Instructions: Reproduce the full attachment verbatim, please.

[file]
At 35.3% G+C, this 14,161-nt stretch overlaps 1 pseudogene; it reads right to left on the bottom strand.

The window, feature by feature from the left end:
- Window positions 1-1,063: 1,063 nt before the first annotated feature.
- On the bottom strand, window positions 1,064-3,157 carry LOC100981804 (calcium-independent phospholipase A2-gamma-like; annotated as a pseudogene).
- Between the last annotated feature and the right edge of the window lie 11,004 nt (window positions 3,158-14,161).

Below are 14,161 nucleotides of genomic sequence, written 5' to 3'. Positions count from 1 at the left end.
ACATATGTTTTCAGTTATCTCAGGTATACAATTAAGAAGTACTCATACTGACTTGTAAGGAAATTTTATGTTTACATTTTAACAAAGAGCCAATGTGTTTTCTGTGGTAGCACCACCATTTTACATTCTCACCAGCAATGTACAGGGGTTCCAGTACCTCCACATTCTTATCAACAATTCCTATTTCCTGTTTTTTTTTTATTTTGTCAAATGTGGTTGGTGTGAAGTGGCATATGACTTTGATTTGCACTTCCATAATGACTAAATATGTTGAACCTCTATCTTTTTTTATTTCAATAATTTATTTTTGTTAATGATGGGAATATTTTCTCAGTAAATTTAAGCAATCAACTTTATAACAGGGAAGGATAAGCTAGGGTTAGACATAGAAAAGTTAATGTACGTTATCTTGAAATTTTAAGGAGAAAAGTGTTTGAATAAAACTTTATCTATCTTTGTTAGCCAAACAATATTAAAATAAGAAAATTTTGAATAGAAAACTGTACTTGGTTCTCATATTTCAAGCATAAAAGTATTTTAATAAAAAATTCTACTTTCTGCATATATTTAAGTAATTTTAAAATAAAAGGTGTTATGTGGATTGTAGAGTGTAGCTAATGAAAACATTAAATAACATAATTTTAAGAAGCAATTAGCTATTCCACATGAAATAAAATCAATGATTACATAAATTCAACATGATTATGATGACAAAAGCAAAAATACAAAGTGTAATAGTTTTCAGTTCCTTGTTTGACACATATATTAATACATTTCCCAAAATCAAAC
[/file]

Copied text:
At 35.3% G+C, this 14,161-nt stretch overlaps 1 pseudogene; it reads right to left on the bottom strand.

The window, feature by feature from the left end:
- Window positions 1-1,063: 1,063 nt before the first annotated feature.
- On the bottom strand, window positions 1,064-3,157 carry LOC100981804 (calcium-independent phospholipase A2-gamma-like; annotated as a pseudogene).
- Between the last annotated feature and the right edge of the window lie 11,004 nt (window positions 3,158-14,161).

Below are 14,161 nucleotides of genomic sequence, written 5' to 3'. Positions count from 1 at the left end.
ACATATGTTTTCAGTTATCTCAGGTATACAATTAAGAAGTACTCATACTGACTTGTAAGGAAATTTTATGTTTACATTTTAACAAAGAGCCAATGTGTTTTCTGTGGTAGCACCACCATTTTACATTCTCACCAGCAATGTACAGGGGTTCCAGTACCTCCACATTCTTATCAACAATTCCTATTTCCTGTTTTTTTTTTATTTTGTCAAATGTGGTTGGTGTGAAGTGGCATATGACTTTGATTTGCACTTCCATAATGACTAAATATGTTGAACCTCTATCTTTTTTTATTTCAATAATTTATTTTTGTTAATGATGGGAATATTTTCTCAGTAAATTTAAGCAATCAACTTTATAACAGGGAAGGATAAGCTAGGGTTAGACATAGAAAAGTTAATGTACGTTATCTTGAAATTTTAAGGAGAAAAGTGTTTGAATAAAACTTTATCTATCTTTGTTAGCCAAACAATATTAAAATAAGAAAATTTTGAATAGAAAACTGTACTTGGTTCTCATATTTCAAGCATAAAAGTATTTTAATAAAAAATTCTACTTTCTGCATATATTTAAGTAATTTTAAAATAAAAGGTGTTATGTGGATTGTAGAGTGTAGCTAATGAAAACATTAAATAACATAATTTTAAGAAGCAATTAGCTATTCCACATGAAATAAAATCAATGATTACATAAATTCAACATGATTATGATGACAAAAGCAAAAATACAAAGTGTAATAGTTTTCAGTTCCTTGTTTGACACATATATTAATACATTTCCCAAAATCAAAC